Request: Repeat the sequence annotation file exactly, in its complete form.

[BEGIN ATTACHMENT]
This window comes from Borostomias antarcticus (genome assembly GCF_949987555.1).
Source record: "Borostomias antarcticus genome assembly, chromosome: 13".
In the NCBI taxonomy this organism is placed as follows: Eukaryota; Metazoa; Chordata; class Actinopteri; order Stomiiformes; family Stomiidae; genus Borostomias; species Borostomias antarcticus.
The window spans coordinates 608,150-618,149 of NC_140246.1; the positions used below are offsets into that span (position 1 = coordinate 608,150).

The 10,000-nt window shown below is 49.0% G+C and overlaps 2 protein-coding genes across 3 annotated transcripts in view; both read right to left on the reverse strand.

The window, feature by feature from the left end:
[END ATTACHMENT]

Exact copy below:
This window comes from Borostomias antarcticus (genome assembly GCF_949987555.1).
Source record: "Borostomias antarcticus genome assembly, chromosome: 13".
In the NCBI taxonomy this organism is placed as follows: Eukaryota; Metazoa; Chordata; class Actinopteri; order Stomiiformes; family Stomiidae; genus Borostomias; species Borostomias antarcticus.
The window spans coordinates 608,150-618,149 of NC_140246.1; the positions used below are offsets into that span (position 1 = coordinate 608,150).

The 10,000-nt window shown below is 49.0% G+C and overlaps 2 protein-coding genes across 3 annotated transcripts in view; both read right to left on the reverse strand.

The window, feature by feature from the left end: